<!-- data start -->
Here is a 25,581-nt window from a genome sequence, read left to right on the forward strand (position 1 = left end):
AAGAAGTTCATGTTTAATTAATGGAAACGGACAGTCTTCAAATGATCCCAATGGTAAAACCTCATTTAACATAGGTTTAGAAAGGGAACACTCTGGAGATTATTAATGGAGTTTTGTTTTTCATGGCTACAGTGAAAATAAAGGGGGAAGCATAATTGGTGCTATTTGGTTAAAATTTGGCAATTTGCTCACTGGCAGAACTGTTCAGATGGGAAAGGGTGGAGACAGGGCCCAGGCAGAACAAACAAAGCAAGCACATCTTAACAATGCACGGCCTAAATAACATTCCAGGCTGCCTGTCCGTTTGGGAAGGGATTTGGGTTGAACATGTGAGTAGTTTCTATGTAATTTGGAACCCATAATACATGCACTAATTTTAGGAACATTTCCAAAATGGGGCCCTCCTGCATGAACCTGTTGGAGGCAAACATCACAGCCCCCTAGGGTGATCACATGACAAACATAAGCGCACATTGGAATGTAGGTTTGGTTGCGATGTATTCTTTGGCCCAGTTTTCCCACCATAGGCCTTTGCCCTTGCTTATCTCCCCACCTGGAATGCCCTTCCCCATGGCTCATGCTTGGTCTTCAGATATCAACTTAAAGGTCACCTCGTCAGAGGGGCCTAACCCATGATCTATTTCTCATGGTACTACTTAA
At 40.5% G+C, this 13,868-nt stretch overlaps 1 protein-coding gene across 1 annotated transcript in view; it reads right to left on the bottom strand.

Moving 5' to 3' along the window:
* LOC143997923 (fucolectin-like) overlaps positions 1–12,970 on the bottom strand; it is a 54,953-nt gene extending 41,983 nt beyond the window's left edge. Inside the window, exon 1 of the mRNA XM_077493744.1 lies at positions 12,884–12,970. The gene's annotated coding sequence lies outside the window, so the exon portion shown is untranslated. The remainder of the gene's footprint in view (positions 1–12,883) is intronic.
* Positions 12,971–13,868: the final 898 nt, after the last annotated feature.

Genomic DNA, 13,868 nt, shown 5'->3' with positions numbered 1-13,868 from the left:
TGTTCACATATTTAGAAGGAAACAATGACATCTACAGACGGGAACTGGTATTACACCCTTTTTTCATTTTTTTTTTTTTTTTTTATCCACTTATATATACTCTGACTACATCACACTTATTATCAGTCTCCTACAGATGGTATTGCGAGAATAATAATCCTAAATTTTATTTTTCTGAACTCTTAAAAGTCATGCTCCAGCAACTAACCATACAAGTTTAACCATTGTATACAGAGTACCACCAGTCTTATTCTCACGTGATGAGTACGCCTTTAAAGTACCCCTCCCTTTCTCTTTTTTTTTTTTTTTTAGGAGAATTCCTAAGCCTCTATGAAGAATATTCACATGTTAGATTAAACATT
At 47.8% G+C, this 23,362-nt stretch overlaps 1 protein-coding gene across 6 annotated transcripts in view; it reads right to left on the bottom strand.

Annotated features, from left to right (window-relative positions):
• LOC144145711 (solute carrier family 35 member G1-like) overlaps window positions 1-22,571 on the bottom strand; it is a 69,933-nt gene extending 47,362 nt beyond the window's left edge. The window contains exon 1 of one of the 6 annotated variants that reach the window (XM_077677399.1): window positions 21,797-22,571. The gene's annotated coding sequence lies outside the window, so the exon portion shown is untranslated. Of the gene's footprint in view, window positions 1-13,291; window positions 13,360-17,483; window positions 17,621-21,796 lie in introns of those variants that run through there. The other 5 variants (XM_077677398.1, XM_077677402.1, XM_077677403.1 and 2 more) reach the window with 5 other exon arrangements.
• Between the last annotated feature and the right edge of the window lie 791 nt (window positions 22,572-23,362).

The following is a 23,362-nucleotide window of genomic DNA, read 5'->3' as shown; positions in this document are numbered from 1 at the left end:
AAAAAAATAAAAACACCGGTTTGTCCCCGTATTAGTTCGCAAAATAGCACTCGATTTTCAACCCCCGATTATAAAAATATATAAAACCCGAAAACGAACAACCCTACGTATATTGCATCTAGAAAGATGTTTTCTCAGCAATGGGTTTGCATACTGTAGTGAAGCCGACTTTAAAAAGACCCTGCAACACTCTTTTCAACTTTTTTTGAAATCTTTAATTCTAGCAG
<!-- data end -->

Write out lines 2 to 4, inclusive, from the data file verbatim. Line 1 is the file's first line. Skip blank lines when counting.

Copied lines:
AAGAAGTTCATGTTTAATTAATGGAAACGGACAGTCTTCAAATGATCCCAATGGTAAAACCTCATTTAACATAGGTTTAGAAAGGGAACACTCTGGAGATTATTAATGGAGTTTTGTTTTTCATGGCTACAGTGAAAATAAAGGGGGAAGCATAATTGGTGCTATTTGGTTAAAATTTGGCAATTTGCTCACTGGCAGAACTGTTCAGATGGGAAAGGGTGGAGACAGGGCCCAGGCAGAACAAACAAAGCAAGCACATCTTAACAATGCACGGCCTAAATAACATTCCAGGCTGCCTGTCCGTTTGGGAAGGGATTTGGGTTGAACATGTGAGTAGTTTCTATGTAATTTGGAACCCATAATACATGCACTAATTTTAGGAACATTTCCAAAATGGGGCCCTCCTGCATGAACCTGTTGGAGGCAAACATCACAGCCCCCTAGGGTGATCACATGACAAACATAAGCGCACATTGGAATGTAGGTTTGGTTGCGATGTATTCTTTGGCCCAGTTTTCCCACCATAGGCCTTTGCCCTTGCTTATCTCCCCACCTGGAATGCCCTTCCCCATGGCTCATGCTTGGTCTTCAGATATCAACTTAAAGGTCACCTCGTCAGAGGGGCCTAACCCATGATCTATTTCTCATGGTACTACTTAA
At 40.5% G+C, this 13,868-nt stretch overlaps 1 protein-coding gene across 1 annotated transcript in view; it reads right to left on the bottom strand.

Moving 5' to 3' along the window: